More than 1.2 million people are killed in traffic crashes every year. Ninety percent of these deaths are in low- and middle-income countries, where cities are growing rapidly along with the number of cars on the road. Unless we act quickly, traffic crashes will rise from the world's ninth-leading cause of death today to the seventh-leading cause by 2030 -- which could claim as many as 1.8 million lives each year.
This is a serious and preventable problem that hasn't gotten nearly enough attention. Thankfully, that's starting to change: This year, for the first time, substantially reducing traffic deaths is one of the targets of the UN's proposed Sustainable Development Goals, Goal 11, which aims to "make cities inclusive, safe, resilient and sustainable."
There is no reason why we can't achieve that target, because in recent years, we've learned exactly what it takes to improve road safety: safer road infrastructure, smarter traffic rules, and stronger enforcement.
Since 2007, Bloomberg Philanthropies has been helping cities and countries adopt effective road-safety measures, such as reducing drunk driving, increasing seatbelt use, investing in public transportation, and making improvements to roads where there are frequent crashes.
We've seen a lot of very encouraging progress. Since 2010, nearly two billion people have been covered by stronger laws and better infrastructure in the countries where we've worked. For instance: Vietnam passed a law requiring motorcycle helmets. As a result, the number of people wearing helmets soared from 40 percent to 95 percent. In the city of Thika, Kenya, public-awareness campaigns and better enforcement helped reduce the number of drivers speeding from nearly 70 percent to about two percent. We've also helped Rio de Janeiro plan more than 150 miles of new safe bus rapid-transit routes, which helps take cars off the road.
Improving road safety not only saves lives, it improves them in numerous important ways. For instance, investments in mass transit help attract private investment and create jobs. Accessible public transportation makes it easier and more affordable to travel between work and home -- which is particularly important for growing cities in developing countries, where the poor often live in outlying neighborhoods cut off from jobs in city centers.
Investments in road safety will also be critical to meeting the challenge of climate change, which poses another kind of serious risk to cities, especially the 90 percent of cities that lie on coastal lands. In most cities, transportation accounts for a large proportion of the carbon emissions that are warming our planet. In some cities, it is the single-largest contributor. We can't effectively confront climate change without expanding access to public transit and encouraging transit-centered development to reduce the number of cars on the road, which helps drive down carbon emissions as well as traffic fatalities.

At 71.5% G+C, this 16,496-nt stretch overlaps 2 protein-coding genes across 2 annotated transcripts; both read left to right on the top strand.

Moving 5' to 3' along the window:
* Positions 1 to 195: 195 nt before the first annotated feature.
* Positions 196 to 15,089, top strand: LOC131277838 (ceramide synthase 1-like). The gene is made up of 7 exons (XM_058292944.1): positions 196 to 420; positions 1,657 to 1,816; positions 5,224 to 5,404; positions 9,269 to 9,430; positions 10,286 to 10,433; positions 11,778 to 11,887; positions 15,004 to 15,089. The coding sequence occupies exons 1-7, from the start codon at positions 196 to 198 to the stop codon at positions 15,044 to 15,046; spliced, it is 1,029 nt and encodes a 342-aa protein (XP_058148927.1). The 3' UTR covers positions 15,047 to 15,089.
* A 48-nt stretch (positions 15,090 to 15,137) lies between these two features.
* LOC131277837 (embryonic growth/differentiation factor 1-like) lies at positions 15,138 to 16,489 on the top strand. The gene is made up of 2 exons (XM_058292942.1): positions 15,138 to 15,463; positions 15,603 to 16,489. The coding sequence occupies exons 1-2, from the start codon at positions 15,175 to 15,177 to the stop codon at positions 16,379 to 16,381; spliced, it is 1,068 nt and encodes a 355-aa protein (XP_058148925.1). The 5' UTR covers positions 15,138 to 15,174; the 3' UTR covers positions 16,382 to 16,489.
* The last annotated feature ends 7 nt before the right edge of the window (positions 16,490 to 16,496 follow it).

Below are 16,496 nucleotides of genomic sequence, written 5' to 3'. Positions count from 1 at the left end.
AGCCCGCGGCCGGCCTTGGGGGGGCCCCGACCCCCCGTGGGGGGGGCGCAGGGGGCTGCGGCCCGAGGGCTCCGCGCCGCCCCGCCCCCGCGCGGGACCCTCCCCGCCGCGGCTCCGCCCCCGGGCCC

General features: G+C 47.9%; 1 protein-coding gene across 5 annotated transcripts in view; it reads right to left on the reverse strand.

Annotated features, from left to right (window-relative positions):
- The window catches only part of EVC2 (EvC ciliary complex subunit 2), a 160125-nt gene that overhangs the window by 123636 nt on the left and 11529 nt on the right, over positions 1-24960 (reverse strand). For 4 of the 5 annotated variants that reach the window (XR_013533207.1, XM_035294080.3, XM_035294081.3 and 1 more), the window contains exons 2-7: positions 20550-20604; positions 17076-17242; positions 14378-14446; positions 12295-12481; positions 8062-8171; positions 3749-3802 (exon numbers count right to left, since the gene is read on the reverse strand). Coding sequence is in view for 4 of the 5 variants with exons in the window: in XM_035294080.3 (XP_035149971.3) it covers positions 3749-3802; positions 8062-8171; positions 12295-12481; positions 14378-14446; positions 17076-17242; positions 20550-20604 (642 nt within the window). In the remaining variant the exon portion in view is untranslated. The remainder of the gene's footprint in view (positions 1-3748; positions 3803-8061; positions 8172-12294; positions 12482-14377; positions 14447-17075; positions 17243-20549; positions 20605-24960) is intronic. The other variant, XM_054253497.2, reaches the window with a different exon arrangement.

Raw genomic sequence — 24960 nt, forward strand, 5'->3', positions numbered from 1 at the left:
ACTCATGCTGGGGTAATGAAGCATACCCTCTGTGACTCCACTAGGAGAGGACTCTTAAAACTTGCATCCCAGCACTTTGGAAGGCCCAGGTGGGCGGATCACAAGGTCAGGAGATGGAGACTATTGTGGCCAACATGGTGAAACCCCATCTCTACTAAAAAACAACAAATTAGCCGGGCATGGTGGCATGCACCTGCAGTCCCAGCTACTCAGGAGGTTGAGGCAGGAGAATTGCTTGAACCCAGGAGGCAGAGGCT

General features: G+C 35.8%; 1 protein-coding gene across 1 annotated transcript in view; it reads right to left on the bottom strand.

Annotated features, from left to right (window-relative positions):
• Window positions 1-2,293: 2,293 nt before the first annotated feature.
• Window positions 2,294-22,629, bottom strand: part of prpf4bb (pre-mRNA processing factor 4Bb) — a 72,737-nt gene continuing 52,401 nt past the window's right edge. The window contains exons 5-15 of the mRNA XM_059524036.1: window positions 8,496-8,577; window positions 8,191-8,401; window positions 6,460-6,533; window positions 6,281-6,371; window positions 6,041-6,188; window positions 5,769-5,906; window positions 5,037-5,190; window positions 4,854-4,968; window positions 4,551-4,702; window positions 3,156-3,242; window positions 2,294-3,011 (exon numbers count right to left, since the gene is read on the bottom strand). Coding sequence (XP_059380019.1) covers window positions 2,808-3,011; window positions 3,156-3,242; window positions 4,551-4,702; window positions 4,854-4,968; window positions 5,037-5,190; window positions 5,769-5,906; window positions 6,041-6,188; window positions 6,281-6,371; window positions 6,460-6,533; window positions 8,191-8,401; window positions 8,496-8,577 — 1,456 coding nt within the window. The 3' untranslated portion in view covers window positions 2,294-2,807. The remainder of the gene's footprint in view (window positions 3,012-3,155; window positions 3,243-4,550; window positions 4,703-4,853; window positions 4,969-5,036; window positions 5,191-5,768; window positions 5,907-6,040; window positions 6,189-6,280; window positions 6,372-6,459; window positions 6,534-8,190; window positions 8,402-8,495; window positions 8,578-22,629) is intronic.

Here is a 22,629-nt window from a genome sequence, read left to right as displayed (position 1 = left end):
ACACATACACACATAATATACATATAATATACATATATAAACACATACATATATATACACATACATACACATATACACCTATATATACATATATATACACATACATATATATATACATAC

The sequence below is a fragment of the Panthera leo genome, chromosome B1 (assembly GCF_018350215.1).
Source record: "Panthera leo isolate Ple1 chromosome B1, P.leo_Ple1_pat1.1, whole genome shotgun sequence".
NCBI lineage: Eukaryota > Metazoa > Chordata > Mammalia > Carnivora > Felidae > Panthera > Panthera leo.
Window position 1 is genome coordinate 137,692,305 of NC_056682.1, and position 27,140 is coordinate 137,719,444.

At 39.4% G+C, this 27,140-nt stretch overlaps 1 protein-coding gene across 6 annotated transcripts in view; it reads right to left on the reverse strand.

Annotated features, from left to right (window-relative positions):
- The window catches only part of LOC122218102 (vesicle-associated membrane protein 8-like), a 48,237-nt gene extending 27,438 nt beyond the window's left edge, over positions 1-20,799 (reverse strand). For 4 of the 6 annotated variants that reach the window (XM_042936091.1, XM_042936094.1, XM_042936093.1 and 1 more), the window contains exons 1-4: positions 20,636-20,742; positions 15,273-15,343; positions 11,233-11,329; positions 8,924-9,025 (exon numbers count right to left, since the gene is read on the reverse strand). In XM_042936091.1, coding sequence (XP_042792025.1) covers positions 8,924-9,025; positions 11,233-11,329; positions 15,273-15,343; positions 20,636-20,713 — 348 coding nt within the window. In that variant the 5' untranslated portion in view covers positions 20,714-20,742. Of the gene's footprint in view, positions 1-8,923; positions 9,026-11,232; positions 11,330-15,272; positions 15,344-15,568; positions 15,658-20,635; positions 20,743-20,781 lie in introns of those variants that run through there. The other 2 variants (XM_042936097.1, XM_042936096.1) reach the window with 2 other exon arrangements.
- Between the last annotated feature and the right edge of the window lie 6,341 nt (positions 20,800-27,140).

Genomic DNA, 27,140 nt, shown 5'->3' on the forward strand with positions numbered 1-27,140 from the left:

To tackle these challenges, Bloomberg Philanthropies invited large cities around the world to submit proposals for improving roads and public transit. We selected 10 of the best proposals and will work with those cities over the next five years: Accra, Ghana; Addis Ababa, Ethiopia; Bandung, Indonesia; Bangkok, Thailand; Bogota, Colombia; Fortaleza, Brazil; Ho Chi Minh, Vietnam; Mumbai, India; São Paulo, Brazil; and Shanghai, China.
In addition to helping these cities adopt proven strategies, we're also providing a forum for them to share ideas. Cities face many common challenges, and the more opportunities they have to work together, the faster they can make progress. That's true for road safety, and for all of the work cities are doing to become safer, stronger, and more sustainable.
Millions of people have lost loved ones in traffic crashes: children and parents whose lives have been cut short, leaving grieving families behind. Each death is a tragedy. Incorporating road safety into the United Nations' Sustainable Development Goals will help focus more public attention and resources on a deadly -- but preventable -- problem.
This post is part of a series produced by The Huffington Post, "What's Working: Sustainable Development Goals," in conjunction with the United Nations' Sustainable Development Goals (SDGs). The proposed set of milestones will be the subject of discussion at the UN General Assembly meeting on Sept. 25-27, 2015 in New York. The goals, which will replace the UN's Millennium Development Goals (2000-2015), cover 17 key areas of development -- including poverty, hunger, health, education, and gender equality, among many others. As part of The Huffington Post's commitment to solutions-oriented journalism, this What's Working SDG blog series will focus on one goal every weekday in September. This post addresses Goal 11.